If you know me or my family, then you know that I look a lot like my mom. With every year, I am basically morphing into a clone replica of Becky Sager. On a regular basis, strangers will literally come up to me and say, "Oh my gosh. You HAVE to be Becky's daughter!" I smile and nod. I might as well go around wearing a name tag that says as much. I don't mind, because my mom is awesome. If she had a bad reputation or emerged on America's Most Wanted, then I would probably rethink my association.
But I've been thinking-- what if our lives shone so brightly that people came up to us and said, "Oh my gosh. You HAVE to be a child of the King"? What if we are constantly recognized as followers of Jesus? I crave that association.
I was recently reading 2 Corinthians, and a few verses hit home more than usual. In chapter 3, Paul talks about the hope we have in the new covenant, in Jesus and His ridiculously-amazing sacrifice. He writes about the veil as a symbol of separation from God and the tremendous opportunity of removing that veil when turning to the Lord. In verses 17-18 Paul writes,
“Now the Lord is the Spirit, and where the Spirit of the Lord is, there is freedom. And we all, with unveiled face, beholding the glory of the Lord, are being transformed into the same image from one degree of glory to another. For this comes from the Lord who is the Spirit” (emphasis added).
You guys, that’s INCREDIBLE! We are being transformed to look more like God. I literally drew an arrow beside that verse and wrote “WOW” at the top of the page while sipping too-hot coffee. It’s more than my mind can comprehend.
In Christ, I’ve always known we are called to purity and holiness, but something about that verse made me think about this transformation in a whole new light. I picture God as a sculptor, chipping away at the rock and dirt of our lives—He’s polishing us and carving us to be more like Him, with more glory and grace than imaginable.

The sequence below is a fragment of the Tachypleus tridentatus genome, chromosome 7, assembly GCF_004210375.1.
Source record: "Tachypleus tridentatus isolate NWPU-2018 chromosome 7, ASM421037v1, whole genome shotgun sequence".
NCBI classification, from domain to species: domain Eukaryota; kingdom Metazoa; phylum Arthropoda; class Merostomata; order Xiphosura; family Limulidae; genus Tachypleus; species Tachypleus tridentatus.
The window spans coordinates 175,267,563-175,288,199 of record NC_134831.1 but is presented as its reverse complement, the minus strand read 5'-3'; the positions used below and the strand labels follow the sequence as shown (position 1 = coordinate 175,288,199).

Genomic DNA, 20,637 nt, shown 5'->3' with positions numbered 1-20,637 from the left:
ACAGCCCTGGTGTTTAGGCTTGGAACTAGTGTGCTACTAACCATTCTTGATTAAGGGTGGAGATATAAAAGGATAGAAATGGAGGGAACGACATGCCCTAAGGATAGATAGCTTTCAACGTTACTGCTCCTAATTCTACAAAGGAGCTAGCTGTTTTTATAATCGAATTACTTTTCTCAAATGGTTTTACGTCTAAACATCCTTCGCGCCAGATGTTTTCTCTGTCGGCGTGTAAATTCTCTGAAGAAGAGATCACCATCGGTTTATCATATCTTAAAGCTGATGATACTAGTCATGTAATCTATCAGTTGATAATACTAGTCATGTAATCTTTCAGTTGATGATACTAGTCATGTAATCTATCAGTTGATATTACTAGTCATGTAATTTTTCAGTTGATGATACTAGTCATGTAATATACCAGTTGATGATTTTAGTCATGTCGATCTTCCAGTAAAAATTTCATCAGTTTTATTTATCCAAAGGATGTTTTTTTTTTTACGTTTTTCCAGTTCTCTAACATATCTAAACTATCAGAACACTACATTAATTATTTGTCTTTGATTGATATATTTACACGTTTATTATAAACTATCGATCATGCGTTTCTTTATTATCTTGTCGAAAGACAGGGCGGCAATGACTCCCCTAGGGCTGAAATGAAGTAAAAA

It made me rethink my strategy in presenting the Gospel in my own life. I don’t want to align myself with the Pharisees in all of their pomp and rule-following, but I don’t want to align myself with the unsaved and unrighteous, either. Because the story doesn’t end with mess and rubble and heartache. It ends with Jesus.
As children of light, our storylines should be a progression toward holiness. Is my past part of me? Yes. Am I going to mess up even in my pursuit of Jesus? Definitely. But we are being remade into a new and wonderful thing, a God-shaped and infinitely better thing. We can’t dwell on our brokenness so much that we forget the incredible beauty of transformation.
Our lives should look different than the ungodly because we are different. We have experienced this crazy-good love of Jesus firsthand, and it’s impossible to leave unchanged from that.
So, yes—let’s highlight our sins and shortcomings. Lord knows we aren’t perfect and shouldn’t claim to be. But let’s not expound our offenses without a hand pointed heavenward and the workings of a holy life.